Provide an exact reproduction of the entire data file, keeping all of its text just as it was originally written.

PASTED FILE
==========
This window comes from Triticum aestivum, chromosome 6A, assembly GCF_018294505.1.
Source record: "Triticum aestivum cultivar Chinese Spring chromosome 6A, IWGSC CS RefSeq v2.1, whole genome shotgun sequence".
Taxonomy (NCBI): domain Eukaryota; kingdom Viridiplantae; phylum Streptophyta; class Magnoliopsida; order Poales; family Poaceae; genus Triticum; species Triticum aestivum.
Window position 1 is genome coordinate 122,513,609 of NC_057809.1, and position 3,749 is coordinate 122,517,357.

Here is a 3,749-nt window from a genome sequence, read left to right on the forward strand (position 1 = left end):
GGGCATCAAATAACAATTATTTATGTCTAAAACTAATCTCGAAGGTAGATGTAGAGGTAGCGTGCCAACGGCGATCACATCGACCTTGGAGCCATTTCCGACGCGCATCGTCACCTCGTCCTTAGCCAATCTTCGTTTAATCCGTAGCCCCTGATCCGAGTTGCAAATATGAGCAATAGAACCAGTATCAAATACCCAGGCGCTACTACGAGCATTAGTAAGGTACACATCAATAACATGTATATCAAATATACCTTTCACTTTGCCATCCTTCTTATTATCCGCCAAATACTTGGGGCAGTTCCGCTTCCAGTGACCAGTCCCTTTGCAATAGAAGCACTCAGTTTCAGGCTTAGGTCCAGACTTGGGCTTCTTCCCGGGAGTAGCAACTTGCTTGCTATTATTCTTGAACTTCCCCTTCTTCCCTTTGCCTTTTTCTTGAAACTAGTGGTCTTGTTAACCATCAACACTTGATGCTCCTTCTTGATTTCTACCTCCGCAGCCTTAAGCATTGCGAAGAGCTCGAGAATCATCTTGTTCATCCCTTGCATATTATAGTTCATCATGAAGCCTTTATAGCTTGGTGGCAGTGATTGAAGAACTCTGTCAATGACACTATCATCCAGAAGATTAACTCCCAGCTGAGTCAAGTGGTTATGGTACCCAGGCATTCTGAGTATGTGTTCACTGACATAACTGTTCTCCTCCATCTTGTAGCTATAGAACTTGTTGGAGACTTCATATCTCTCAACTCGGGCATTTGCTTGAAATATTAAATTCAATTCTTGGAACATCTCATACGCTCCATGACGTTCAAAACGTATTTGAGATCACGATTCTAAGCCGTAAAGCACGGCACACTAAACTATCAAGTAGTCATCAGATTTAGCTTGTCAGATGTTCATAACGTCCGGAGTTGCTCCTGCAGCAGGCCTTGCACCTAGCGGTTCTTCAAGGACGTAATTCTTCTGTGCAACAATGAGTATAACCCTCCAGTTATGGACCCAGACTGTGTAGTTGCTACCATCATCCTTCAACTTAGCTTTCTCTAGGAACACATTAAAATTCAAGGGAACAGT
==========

This window comes from Triticum aestivum, chromosome 6A, assembly GCF_018294505.1.
Source record: "Triticum aestivum cultivar Chinese Spring chromosome 6A, IWGSC CS RefSeq v2.1, whole genome shotgun sequence".
Taxonomy (NCBI): domain Eukaryota; kingdom Viridiplantae; phylum Streptophyta; class Magnoliopsida; order Poales; family Poaceae; genus Triticum; species Triticum aestivum.
Window position 1 is genome coordinate 122,513,609 of NC_057809.1, and position 3,749 is coordinate 122,517,357.

Here is a 3,749-nt window from a genome sequence, read left to right on the forward strand (position 1 = left end):
GGGCATCAAATAACAATTATTTATGTCTAAAACTAATCTCGAAGGTAGATGTAGAGGTAGCGTGCCAACGGCGATCACATCGACCTTGGAGCCATTTCCGACGCGCATCGTCACCTCGTCCTTAGCCAATCTTCGTTTAATCCGTAGCCCCTGATCCGAGTTGCAAATATGAGCAATAGAACCAGTATCAAATACCCAGGCGCTACTACGAGCATTAGTAAGGTACACATCAATAACATGTATATCAAATATACCTTTCACTTTGCCATCCTTCTTATTATCCGCCAAATACTTGGGGCAGTTCCGCTTCCAGTGACCAGTCCCTTTGCAATAGAAGCACTCAGTTTCAGGCTTAGGTCCAGACTTGGGCTTCTTCCCGGGAGTAGCAACTTGCTTGCTATTATTCTTGAACTTCCCCTTCTTCCCTTTGCCTTTTTCTTGAAACTAGTGGTCTTGTTAACCATCAACACTTGATGCTCCTTCTTGATTTCTACCTCCGCAGCCTTAAGCATTGCGAAGAGCTCGAGAATCATCTTGTTCATCCCTTGCATATTATAGTTCATCATGAAGCCTTTATAGCTTGGTGGCAGTGATTGAAGAACTCTGTCAATGACACTATCATCCAGAAGATTAACTCCCAGCTGAGTCAAGTGGTTATGGTACCCAGGCATTCTGAGTATGTGTTCACTGACATAACTGTTCTCCTCCATCTTGTAGCTATAGAACTTGTTGGAGACTTCATATCTCTCAACTCGGGCATTTGCTTGAAATATTAAATTCAATTCTTGGAACATCTCATACGCTCCATGACGTTCAAAACGTATTTGAGATCACGATTCTAAGCCGTAAAGCACGGCACACTAAACTATCAAGTAGTCATCAGATTTAGCTTGTCAGATGTTCATAACGTCCGGAGTTGCTCCTGCAGCAGGCCTTGCACCTAGCGGTTCTTCAAGGACGTAATTCTTCTGTGCAACAATGAGTATAACCCTCCAGTTATGGACCCAGACTGTGTAGTTGCTACCATCATCCTTCAACTTAGCTTTCTCTAGGAACACATTAAAATTCAAGGGAACAGT